Wiring as also simple. Ground pin to ground on the Photon, P3V45 pin to 3.3 power pin on the Photon, SDA and SCL to pins D0 and D1. Leave INT0 and ADC3 pins alone.

Parts List - Sensor Platform 3.0

Excludes fasteners

# Name Cost Quantity Weight Link
001 Particle Photon WiFi SoC $19 1 5g Link
002 TMP36 $1.50 1 0.2g Link
003 1K carbon film resistor $0.02 1 0.1g Link



Office reading:




Build - Sensor Platform v3.0


I had pretty high hopes for the SparkFun ESP8266 "Thing", but it was just too aggreviating to develop. For $3 more, the Particle.io Photon was a breeze to develop. Instead of shorting pins, constant rebooting the board, careful pouring over spotty documentation, this was actually fun rather than a trial. Only difficulty was the initial setup, and that was under 15 minutes. Documentation was good enough to develop a very simple program in short order. The Photon also has a very good number of pins for all kinds of useful inputs/outputs. I was leery, but the cloud IDE worked very well.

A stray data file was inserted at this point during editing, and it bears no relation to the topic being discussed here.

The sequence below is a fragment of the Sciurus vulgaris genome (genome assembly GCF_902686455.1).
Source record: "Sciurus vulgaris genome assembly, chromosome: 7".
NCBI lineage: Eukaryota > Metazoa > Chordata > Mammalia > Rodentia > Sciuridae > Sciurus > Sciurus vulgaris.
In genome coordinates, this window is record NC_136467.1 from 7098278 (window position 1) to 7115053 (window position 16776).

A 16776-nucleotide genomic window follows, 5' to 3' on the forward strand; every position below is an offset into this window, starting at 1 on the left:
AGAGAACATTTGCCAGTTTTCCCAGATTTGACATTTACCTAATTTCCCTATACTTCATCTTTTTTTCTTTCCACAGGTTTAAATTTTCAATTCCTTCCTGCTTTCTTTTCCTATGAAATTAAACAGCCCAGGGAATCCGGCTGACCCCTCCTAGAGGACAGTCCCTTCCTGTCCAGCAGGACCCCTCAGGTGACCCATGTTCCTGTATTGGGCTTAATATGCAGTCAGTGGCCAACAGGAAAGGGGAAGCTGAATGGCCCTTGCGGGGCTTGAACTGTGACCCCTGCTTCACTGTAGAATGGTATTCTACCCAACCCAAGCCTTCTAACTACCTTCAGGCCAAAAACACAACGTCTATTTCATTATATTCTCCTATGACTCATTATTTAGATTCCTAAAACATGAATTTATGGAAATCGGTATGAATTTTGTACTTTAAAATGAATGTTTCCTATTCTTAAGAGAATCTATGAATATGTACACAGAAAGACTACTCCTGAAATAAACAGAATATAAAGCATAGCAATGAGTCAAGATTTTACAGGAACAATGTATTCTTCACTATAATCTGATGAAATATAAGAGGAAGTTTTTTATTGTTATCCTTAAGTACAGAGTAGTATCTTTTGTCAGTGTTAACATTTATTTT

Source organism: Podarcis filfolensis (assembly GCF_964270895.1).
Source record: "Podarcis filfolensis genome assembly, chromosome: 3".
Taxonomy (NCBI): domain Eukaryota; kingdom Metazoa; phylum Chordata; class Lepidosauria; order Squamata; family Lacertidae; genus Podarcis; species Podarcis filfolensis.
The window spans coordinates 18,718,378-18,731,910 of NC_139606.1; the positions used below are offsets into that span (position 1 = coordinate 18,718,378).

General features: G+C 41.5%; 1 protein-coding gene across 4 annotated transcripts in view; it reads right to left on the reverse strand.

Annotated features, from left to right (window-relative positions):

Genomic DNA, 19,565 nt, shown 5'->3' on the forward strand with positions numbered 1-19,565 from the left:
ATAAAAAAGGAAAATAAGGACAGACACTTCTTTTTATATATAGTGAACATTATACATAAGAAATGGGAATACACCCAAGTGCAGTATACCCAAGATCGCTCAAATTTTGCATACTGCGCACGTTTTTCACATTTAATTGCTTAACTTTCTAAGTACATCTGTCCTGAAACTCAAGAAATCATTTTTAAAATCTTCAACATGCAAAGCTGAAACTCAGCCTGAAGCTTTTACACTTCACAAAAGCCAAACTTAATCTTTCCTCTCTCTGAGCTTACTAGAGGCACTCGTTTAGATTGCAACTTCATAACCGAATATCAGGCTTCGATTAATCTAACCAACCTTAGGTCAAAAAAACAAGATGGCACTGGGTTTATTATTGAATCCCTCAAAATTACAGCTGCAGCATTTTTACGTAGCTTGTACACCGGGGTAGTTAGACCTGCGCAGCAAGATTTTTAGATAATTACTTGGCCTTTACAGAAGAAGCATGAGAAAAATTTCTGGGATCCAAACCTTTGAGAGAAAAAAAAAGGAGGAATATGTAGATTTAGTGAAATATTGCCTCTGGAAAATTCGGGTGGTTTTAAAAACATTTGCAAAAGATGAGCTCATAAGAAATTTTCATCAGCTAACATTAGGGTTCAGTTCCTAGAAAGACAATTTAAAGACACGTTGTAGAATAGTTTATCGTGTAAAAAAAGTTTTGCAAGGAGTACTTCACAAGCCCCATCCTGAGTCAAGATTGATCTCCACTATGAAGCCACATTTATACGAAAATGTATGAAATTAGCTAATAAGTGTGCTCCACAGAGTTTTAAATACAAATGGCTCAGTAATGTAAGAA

Arduino Code : 29 lines, temperature is refreshed every 5 seconds
Python Code : 20 lines, collection is run every 10 minutes.